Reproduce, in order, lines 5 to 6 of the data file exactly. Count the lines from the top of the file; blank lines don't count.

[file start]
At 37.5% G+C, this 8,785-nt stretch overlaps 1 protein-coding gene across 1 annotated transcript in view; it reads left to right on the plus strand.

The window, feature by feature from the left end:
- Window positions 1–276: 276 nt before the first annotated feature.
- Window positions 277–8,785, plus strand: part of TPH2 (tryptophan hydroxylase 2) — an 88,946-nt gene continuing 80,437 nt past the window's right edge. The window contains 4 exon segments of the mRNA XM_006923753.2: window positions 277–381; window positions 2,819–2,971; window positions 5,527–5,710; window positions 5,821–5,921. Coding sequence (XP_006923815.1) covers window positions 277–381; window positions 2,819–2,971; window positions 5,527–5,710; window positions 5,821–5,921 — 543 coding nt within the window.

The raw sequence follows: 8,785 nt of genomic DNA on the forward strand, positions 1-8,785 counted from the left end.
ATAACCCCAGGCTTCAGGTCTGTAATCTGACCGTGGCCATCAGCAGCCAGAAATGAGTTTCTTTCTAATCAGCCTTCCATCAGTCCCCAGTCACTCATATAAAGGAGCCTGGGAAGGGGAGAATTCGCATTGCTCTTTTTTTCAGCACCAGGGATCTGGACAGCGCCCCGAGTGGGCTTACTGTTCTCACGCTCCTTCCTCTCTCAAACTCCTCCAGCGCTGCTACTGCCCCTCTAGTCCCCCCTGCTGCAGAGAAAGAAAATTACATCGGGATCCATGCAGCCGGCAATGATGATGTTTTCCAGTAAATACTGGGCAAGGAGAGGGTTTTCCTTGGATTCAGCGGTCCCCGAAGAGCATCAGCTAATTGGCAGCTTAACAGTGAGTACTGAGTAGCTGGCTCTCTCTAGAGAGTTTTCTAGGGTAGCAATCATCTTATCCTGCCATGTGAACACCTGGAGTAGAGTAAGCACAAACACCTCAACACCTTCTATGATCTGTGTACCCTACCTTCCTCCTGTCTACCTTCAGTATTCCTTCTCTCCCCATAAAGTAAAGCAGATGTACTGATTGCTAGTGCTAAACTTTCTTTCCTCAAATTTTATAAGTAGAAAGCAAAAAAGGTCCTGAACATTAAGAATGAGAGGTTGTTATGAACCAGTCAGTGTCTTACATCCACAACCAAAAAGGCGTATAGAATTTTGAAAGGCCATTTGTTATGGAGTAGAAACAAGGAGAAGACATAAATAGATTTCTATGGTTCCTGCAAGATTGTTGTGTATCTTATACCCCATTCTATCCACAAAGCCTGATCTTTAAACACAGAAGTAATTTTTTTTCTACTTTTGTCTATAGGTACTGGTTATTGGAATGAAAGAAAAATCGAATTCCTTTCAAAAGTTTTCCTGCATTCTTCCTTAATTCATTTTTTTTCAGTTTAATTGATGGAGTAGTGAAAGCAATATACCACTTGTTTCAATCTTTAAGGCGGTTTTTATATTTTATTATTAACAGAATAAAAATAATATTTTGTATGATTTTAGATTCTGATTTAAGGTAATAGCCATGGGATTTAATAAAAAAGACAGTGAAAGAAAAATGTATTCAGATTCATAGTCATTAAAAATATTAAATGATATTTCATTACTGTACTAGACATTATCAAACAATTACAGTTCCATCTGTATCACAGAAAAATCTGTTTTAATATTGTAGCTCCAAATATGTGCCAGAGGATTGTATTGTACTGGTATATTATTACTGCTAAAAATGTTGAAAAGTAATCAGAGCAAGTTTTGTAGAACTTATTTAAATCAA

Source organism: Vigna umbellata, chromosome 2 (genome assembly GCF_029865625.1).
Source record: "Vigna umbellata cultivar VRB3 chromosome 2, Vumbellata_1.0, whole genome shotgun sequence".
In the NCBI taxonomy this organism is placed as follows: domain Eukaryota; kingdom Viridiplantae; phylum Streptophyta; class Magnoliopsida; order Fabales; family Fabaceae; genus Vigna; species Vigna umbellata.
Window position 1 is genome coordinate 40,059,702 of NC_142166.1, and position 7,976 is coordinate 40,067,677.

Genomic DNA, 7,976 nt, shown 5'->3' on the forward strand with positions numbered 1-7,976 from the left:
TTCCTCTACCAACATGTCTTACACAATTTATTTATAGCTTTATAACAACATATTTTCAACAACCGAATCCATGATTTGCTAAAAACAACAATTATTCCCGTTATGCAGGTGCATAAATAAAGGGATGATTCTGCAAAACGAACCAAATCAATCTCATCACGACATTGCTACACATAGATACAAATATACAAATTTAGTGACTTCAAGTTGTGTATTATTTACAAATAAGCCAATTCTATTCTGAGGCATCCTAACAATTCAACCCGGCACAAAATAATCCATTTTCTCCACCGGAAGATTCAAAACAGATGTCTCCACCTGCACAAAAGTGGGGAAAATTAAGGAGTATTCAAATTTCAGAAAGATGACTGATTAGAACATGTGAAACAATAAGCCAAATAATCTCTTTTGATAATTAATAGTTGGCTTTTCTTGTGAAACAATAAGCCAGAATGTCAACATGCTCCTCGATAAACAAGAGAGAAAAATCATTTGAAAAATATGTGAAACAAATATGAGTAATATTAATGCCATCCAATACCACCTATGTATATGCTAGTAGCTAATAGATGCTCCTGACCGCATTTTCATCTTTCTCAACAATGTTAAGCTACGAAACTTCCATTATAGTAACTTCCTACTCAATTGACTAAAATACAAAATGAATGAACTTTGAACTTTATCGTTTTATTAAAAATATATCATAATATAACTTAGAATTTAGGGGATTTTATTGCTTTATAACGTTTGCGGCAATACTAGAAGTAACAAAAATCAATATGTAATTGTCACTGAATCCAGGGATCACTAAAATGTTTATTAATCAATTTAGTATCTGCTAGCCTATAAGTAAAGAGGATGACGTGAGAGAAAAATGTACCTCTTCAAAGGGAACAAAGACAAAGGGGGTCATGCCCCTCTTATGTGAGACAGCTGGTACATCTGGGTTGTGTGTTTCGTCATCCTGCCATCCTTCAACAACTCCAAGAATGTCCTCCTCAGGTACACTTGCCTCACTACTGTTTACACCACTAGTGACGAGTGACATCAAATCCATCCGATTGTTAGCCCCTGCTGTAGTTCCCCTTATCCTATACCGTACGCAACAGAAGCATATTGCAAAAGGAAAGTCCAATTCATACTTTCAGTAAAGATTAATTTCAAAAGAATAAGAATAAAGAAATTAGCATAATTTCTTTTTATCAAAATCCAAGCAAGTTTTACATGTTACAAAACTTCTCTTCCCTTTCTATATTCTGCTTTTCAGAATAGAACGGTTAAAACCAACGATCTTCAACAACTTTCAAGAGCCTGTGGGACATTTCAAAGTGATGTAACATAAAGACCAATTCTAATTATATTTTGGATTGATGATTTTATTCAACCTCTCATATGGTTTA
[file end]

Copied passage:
The raw sequence follows: 8,785 nt of genomic DNA on the forward strand, positions 1-8,785 counted from the left end.
ATAACCCCAGGCTTCAGGTCTGTAATCTGACCGTGGCCATCAGCAGCCAGAAATGAGTTTCTTTCTAATCAGCCTTCCATCAGTCCCCAGTCACTCATATAAAGGAGCCTGGGAAGGGGAGAATTCGCATTGCTCTTTTTTTCAGCACCAGGGATCTGGACAGCGCCCCGAGTGGGCTTACTGTTCTCACGCTCCTTCCTCTCTCAAACTCCTCCAGCGCTGCTACTGCCCCTCTAGTCCCCCCTGCTGCAGAGAAAGAAAATTACATCGGGATCCATGCAGCCGGCAATGATGATGTTTTCCAGTAAATACTGGGCAAGGAGAGGGTTTTCCTTGGATTCAGCGGTCCCCGAAGAGCATCAGCTAATTGGCAGCTTAACAGTGAGTACTGAGTAGCTGGCTCTCTCTAGAGAGTTTTCTAGGGTAGCAATCATCTTATCCTGCCATGTGAACACCTGGAGTAGAGTAAGCACAAACACCTCAACACCTTCTATGATCTGTGTACCCTACCTTCCTCCTGTCTACCTTCAGTATTCCTTCTCTCCCCATAAAGTAAAGCAGATGTACTGATTGCTAGTGCTAAACTTTCTTTCCTCAAATTTTATAAGTAGAAAGCAAAAAAGGTCCTGAACATTAAGAATGAGAGGTTGTTATGAACCAGTCAGTGTCTTACATCCACAACCAAAAAGGCGTATAGAATTTTGAAAGGCCATTTGTTATGGAGTAGAAACAAGGAGAAGACATAAATAGATTTCTATGGTTCCTGCAAGATTGTTGTGTATCTTATACCCCATTCTATCCACAAAGCCTGATCTTTAAACACAGAAGTAATTTTTTTTCTACTTTTGTCTATAGGTACTGGTTATTGGAATGAAAGAAAAATCGAATTCCTTTCAAAAGTTTTCCTGCATTCTTCCTTAATTCATTTTTTTTCAGTTTAATTGATGGAGTAGTGAAAGCAATATACCACTTGTTTCAATCTTTAAGGCGGTTTTTATATTTTATTATTAACAGAATAAAAATAATATTTTGTATGATTTTAGATTCTGATTTAAGGTAATAGCCATGGGATTTAATAAAAAAGACAGTGAAAGAAAAATGTATTCAGATTCATAGTCATTAAAAATATTAAATGATATTTCATTACTGTACTAGACATTATCAAACAATTACAGTTCCATCTGTATCACAGAAAAATCTGTTTTAATATTGTAGCTCCAAATATGTGCCAGAGGATTGTATTGTACTGGTATATTATTACTGCTAAAAATGTTGAAAAGTAATCAGAGCAAGTTTTGTAGAACTTATTTAAATCAA